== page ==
A phone call to the hospice physician means help is en route. Segev enters 'silent status', he's still seizing but you can't see it unless you know what signs to look for. Another hour before the doctor, out jogging when you caught him, will arrive.

Subcutaneous midazolam is injected and we wait. Another dose and another 8 minute wait to let it seep into his blood stream. Segev's eyes are moving a little less randomly, he is coming out of status. Antibiotics are administered. Hopefully the antibiotics will work. The twitching won't stop until his lungs start to clear over the course of a few days.The seizures, the worst we've seen in many years, should follow suit.

January 07, 2016

I, the aging caregiver: Introduction




Aging is a relative process. Being vain enough to think that I have aged well, until I look in the mirror, has long ago been replaced by the realization that the accumulated mileage is no longer covered by warranty. Coming up on eighteen years of caregiving for my son, it hasn’t always been easy, heck, it’s never been easy. If not for his smile and the twinkle in his eye when I sing to to him, (well cackle like a hyena is a more apt description, but he loves it!), I wouldn’t have been able to give one hundred percent.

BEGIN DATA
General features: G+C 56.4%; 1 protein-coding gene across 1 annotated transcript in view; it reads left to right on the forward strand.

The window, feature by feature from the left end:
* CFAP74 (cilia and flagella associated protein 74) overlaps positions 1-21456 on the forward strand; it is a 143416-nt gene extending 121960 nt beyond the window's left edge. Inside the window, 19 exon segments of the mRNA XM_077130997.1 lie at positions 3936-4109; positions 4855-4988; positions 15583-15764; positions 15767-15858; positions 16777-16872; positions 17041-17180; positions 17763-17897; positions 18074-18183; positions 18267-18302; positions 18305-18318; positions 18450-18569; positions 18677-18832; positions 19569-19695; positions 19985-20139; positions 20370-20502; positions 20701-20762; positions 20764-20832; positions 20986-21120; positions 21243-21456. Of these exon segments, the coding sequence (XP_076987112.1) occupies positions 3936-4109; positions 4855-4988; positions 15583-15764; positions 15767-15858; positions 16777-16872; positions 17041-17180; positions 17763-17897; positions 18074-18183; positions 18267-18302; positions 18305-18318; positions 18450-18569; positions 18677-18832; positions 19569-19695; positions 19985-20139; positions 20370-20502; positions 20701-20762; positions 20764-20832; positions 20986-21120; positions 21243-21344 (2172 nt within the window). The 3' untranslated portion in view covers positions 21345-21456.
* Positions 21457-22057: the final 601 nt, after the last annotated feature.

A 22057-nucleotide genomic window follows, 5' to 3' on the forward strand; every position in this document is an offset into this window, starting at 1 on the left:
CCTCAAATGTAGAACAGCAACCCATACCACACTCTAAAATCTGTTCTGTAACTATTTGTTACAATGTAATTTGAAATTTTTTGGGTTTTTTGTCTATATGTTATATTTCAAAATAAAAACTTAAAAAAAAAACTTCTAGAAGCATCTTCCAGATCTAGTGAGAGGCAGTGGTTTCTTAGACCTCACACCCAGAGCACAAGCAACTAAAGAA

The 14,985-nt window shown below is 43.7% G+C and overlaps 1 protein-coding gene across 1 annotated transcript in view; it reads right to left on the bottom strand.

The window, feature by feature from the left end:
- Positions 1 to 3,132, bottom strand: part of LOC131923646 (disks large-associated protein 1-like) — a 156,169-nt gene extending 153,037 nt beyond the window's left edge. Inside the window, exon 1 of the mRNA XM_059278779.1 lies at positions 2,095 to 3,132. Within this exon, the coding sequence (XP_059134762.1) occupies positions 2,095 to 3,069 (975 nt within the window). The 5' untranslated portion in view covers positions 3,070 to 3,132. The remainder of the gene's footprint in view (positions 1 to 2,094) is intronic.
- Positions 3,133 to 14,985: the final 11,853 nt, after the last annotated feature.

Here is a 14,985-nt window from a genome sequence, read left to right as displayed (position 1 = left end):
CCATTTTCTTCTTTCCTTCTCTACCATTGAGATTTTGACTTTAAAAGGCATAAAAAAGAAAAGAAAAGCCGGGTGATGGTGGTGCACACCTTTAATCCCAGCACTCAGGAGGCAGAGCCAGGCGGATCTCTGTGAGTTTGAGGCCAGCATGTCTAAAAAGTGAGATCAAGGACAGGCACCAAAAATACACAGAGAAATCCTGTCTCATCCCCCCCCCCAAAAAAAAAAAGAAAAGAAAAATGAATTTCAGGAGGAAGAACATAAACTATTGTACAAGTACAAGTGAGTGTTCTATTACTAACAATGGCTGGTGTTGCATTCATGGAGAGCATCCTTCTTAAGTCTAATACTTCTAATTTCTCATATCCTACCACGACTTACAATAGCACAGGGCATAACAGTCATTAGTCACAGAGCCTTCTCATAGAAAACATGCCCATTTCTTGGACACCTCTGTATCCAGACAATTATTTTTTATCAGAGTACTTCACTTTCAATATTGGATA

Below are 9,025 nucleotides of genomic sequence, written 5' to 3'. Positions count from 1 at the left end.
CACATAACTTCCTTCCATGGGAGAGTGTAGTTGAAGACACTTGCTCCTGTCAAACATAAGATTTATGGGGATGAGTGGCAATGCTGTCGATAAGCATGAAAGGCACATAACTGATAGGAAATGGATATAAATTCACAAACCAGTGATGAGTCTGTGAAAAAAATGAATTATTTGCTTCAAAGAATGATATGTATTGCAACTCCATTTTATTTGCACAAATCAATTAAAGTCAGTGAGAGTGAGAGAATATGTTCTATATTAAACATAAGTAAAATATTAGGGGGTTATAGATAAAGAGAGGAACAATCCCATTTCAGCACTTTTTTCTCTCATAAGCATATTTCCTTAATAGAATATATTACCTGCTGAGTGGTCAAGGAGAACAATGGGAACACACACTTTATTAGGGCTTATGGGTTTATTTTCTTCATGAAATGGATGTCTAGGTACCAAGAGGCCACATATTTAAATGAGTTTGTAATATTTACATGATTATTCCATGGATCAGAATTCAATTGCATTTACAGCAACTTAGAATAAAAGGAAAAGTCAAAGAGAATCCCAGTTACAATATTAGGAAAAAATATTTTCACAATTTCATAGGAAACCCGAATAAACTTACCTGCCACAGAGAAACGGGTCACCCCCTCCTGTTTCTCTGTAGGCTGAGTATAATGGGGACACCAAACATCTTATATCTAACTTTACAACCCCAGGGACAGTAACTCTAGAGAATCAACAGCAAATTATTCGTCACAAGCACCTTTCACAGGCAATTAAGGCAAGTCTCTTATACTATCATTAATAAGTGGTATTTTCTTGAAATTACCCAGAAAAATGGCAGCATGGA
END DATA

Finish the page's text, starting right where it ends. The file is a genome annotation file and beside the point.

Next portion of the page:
Of course, what was one hundred percent a few years ago is pitiful when compared to today. It’s not much of a paradox, the fact that the more you give, the less you have to give. You need to pace yourself for the long run, but to begin with you cannot know how long that will be and so you give it your all, hoping the long run will teach you to balance your own needs in face of your child’s. I never found that balance, and yet in part because of that, my son is still here. 




You’re not supposed to have regrets, so they say, and while hindsight is useful as it can teach us about the future, I wish it could have been different. Now, that doesn’t matter anymore. Now each day the wear and tear on my body tells me, you gave it your all. I find solace in that, where a few short years ago, I couldn’t. The only thing that mattered was making sure my son was comfortable for the next few hours and those few hours would build up to form an unbroken chain until we reached that mythical goal where he felt comfortable, happy, protected for most of the time. 

This life though, with a fragile child who was given no chance to live, is not a story of continuity. Not a race to the finish line in a sports car. More like a leisurely drive through the country side in a broken down jalopy and you have no real idea of where you are headed. You learn one thing for certain: if you put it in your mind to reach a specific destination, you will never arrive there.